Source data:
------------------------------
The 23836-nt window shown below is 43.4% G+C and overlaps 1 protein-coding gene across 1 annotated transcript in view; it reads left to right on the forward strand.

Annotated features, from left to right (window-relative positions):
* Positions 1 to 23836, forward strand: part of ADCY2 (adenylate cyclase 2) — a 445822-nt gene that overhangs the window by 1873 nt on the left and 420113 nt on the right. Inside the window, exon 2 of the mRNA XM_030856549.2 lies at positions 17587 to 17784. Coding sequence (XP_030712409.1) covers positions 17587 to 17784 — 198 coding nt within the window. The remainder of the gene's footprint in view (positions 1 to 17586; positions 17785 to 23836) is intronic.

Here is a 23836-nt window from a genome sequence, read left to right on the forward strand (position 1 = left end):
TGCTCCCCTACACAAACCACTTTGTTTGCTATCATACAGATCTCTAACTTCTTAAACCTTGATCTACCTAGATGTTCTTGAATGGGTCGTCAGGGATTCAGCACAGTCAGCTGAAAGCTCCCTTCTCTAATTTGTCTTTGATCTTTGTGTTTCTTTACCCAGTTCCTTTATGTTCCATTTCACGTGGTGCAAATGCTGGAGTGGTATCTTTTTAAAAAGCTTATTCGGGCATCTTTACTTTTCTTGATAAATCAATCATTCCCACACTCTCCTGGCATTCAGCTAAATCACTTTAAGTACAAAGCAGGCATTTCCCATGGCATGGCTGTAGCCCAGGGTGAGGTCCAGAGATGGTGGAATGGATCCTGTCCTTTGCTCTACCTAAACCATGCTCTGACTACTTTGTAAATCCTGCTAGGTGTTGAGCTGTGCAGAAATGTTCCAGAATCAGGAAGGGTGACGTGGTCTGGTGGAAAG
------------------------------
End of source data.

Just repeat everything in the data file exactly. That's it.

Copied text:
The 23836-nt window shown below is 43.4% G+C and overlaps 1 protein-coding gene across 1 annotated transcript in view; it reads left to right on the forward strand.

Annotated features, from left to right (window-relative positions):
* Positions 1 to 23836, forward strand: part of ADCY2 (adenylate cyclase 2) — a 445822-nt gene that overhangs the window by 1873 nt on the left and 420113 nt on the right. Inside the window, exon 2 of the mRNA XM_030856549.2 lies at positions 17587 to 17784. Coding sequence (XP_030712409.1) covers positions 17587 to 17784 — 198 coding nt within the window. The remainder of the gene's footprint in view (positions 1 to 17586; positions 17785 to 23836) is intronic.

Here is a 23836-nt window from a genome sequence, read left to right on the forward strand (position 1 = left end):
TGCTCCCCTACACAAACCACTTTGTTTGCTATCATACAGATCTCTAACTTCTTAAACCTTGATCTACCTAGATGTTCTTGAATGGGTCGTCAGGGATTCAGCACAGTCAGCTGAAAGCTCCCTTCTCTAATTTGTCTTTGATCTTTGTGTTTCTTTACCCAGTTCCTTTATGTTCCATTTCACGTGGTGCAAATGCTGGAGTGGTATCTTTTTAAAAAGCTTATTCGGGCATCTTTACTTTTCTTGATAAATCAATCATTCCCACACTCTCCTGGCATTCAGCTAAATCACTTTAAGTACAAAGCAGGCATTTCCCATGGCATGGCTGTAGCCCAGGGTGAGGTCCAGAGATGGTGGAATGGATCCTGTCCTTTGCTCTACCTAAACCATGCTCTGACTACTTTGTAAATCCTGCTAGGTGTTGAGCTGTGCAGAAATGTTCCAGAATCAGGAAGGGTGACGTGGTCTGGTGGAAAG